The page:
Overall, adults who had schizophrenia were 3.5 times likely to die during those years compared to adults in the general population. The results indicated that the leading causes of death among people with schizophrenia included:

  • Cardiovascular disease
  • Lung cancer
  • Influenza
  • Pneumonia
  • Accidental death
  • Nonsuicidal substance-induced death.

Deaths linked to substance use highlight the possible dangers of comorbid substance use.

While accidental deaths accounted for more than twice as many deaths as suicide, research suggests that almost 5% of people with schizophrenia die by suicide. This rate is much higher than it is for the general population. NIMH notes that this risk of suicide tends to be the highest during the earliest stages of the condition.

If you are having suicidal thoughts, contact the National Suicide Prevention Lifeline at 988 for support and assistance from a trained counselor. If you or a loved one are in immediate danger, call 911.


WHO reports that people who have schizophrenia are two to three more times likely to die early. This is largely due to preventable physical illnesses such as infections, cardiovascular disease, and metabolic conditions.

Prognosis can be difficult to estimate since mental health experts often have different definitions of what recovery means. One 2013 study suggested that approximately one in seven people with schizophrenia recover, meaning they experience improvements in clinical and social domains lasting at least two years.

Other statistics related to the outlook for schizophrenia include:

  • While the condition is treatable, approximately 69% of people who have schizophrenia do not receive appropriate care
  • 90% of people who have untreated schizophrenia live in low- or middle-income countries, which often leads to a lack of access to mental health treatment

Another significant barrier to treatment is that people with schizophrenia are less likely to seek out treatment for their condition.

The overall outlook for schizophrenia tends to vary considerably from one individual to the next, but the management of symptoms is possible with appropriate treatment.

If you or a loved one are struggling with schizophrenia, contact the Substance Abuse and Mental Health Services Administration (SAMHSA) National Helpline at 1-800-662-4357 for information on support and treatment facilities in your area.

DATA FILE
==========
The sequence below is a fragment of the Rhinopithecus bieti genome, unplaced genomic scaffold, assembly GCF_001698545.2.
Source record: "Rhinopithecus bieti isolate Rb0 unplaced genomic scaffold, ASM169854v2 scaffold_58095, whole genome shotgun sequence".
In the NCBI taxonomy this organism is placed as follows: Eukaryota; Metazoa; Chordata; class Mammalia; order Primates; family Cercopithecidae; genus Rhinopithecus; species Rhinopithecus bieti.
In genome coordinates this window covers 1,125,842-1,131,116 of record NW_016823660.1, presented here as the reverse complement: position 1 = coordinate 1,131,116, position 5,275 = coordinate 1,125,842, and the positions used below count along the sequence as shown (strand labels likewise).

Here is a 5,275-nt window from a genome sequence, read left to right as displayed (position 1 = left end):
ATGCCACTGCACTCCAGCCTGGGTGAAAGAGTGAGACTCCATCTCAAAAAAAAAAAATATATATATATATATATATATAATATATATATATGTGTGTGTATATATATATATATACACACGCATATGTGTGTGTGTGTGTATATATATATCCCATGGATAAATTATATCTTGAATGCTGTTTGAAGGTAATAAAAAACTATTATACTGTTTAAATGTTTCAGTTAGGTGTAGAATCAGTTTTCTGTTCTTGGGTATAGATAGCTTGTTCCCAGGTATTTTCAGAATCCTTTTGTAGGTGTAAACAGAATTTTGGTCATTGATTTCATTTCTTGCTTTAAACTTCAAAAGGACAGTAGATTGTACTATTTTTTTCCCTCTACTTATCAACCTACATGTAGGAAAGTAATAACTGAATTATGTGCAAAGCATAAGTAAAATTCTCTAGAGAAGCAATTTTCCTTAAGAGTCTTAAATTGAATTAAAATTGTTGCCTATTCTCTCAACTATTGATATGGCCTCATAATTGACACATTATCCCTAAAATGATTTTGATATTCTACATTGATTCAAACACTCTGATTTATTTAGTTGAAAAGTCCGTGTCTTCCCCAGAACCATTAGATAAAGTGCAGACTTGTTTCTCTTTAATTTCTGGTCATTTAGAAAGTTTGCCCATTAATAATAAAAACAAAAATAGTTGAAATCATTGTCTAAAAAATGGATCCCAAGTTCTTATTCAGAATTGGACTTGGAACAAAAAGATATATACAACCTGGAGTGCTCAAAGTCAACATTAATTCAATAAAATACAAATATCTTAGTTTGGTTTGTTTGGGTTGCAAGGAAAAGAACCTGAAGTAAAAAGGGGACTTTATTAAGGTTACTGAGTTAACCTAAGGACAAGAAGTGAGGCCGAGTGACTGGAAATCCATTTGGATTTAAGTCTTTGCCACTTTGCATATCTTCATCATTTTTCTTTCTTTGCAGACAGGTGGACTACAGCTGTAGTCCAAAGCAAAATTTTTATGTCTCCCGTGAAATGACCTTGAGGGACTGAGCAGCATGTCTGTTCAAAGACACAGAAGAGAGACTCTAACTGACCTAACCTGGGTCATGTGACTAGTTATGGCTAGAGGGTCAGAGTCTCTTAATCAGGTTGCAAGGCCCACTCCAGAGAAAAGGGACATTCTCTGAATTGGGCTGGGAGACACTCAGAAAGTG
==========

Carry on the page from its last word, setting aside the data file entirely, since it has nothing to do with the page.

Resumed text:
For more mental health resources, see our National Helpline Database.

7 Sources
Verywell Mind uses only high-quality sources, including peer-reviewed studies, to support the facts within our articles. Read our editorial process to learn more about how we fact-check and keep our content accurate, reliable, and trustworthy.
  1. World Health Organization. Schizophrenia.

  2. National Institute of Mental Health. Schizophrenia.

  3. Tsai J, Rosenheck RA. Psychiatric comorbidity among adults with schizophrenia: a latent class analysis. Psychiatry Res. 2013;210(1):16-20. doi:10.1016/j.psychres.2013.05.013

  4. GBD 2016 Disease and Injury Incidence and Prevalence Collaborators. Global, regional, and national incidence, prevalence, and years lived with disability for 328 diseases and injuries for 195 countries, 1990-2016: a systematic analysis for the Global Burden of Disease Study 2016. Lancet. 2017; 16;390(10100):1211-1259. doi:10.1016/S0140-6736(17)32154-2

  5. Olfson M, Gerhard T, Huang C, Crystal S, Stroup TS. Premature mortality among adults with schizophrenia in the United States. JAMA Psychiatry. 2015;72(12):1172–1181. doi:10.1001/jamapsychiatry.2015.1737

  6. Palmer BA, Pankratz VS, Bostwick JM. The lifetime risk of suicide in schizophrenia: a reexamination. Arch Gen Psychiatry. 2005;62(3):247-53. doi:10.1001/archpsyc.62.3.247

  7. Jääskeläinen E, Juola P, Hirvonen N, et al. A systematic review and meta-analysis of recovery in schizophrenia. Schizophr Bull. 2013;39(6):1296‐1306. doi:10.1093/schbul/sbs130

By Kendra Cherry, MSEd
Kendra Cherry, MS, is a psychosocial rehabilitation specialist, psychology educator, and author of the "Everything Psychology Book."